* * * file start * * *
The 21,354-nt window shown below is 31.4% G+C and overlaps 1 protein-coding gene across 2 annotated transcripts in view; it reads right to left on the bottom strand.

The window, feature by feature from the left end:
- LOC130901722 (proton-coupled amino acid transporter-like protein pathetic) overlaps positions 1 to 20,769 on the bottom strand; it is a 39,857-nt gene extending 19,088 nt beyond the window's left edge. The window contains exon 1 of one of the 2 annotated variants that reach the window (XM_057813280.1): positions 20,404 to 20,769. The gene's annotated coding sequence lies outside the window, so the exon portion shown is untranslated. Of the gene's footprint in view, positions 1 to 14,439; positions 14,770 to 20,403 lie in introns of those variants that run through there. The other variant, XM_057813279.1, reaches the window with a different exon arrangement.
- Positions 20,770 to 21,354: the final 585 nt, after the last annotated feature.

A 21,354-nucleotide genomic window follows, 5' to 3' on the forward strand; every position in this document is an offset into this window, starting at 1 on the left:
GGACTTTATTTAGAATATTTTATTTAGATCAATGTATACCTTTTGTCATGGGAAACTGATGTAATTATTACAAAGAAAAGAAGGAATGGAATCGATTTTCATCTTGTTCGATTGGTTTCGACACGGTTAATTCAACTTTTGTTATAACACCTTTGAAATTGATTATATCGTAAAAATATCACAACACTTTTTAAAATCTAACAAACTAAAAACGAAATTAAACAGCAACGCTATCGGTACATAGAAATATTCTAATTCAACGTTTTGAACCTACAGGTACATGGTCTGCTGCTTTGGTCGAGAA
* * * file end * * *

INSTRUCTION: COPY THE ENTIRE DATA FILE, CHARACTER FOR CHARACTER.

The 21,354-nt window shown below is 31.4% G+C and overlaps 1 protein-coding gene across 2 annotated transcripts in view; it reads right to left on the bottom strand.

The window, feature by feature from the left end:
- LOC130901722 (proton-coupled amino acid transporter-like protein pathetic) overlaps positions 1 to 20,769 on the bottom strand; it is a 39,857-nt gene extending 19,088 nt beyond the window's left edge. The window contains exon 1 of one of the 2 annotated variants that reach the window (XM_057813280.1): positions 20,404 to 20,769. The gene's annotated coding sequence lies outside the window, so the exon portion shown is untranslated. Of the gene's footprint in view, positions 1 to 14,439; positions 14,770 to 20,403 lie in introns of those variants that run through there. The other variant, XM_057813279.1, reaches the window with a different exon arrangement.
- Positions 20,770 to 21,354: the final 585 nt, after the last annotated feature.

A 21,354-nucleotide genomic window follows, 5' to 3' on the forward strand; every position in this document is an offset into this window, starting at 1 on the left:
GGACTTTATTTAGAATATTTTATTTAGATCAATGTATACCTTTTGTCATGGGAAACTGATGTAATTATTACAAAGAAAAGAAGGAATGGAATCGATTTTCATCTTGTTCGATTGGTTTCGACACGGTTAATTCAACTTTTGTTATAACACCTTTGAAATTGATTATATCGTAAAAATATCACAACACTTTTTAAAATCTAACAAACTAAAAACGAAATTAAACAGCAACGCTATCGGTACATAGAAATATTCTAATTCAACGTTTTGAACCTACAGGTACATGGTCTGCTGCTTTGGTCGAGAA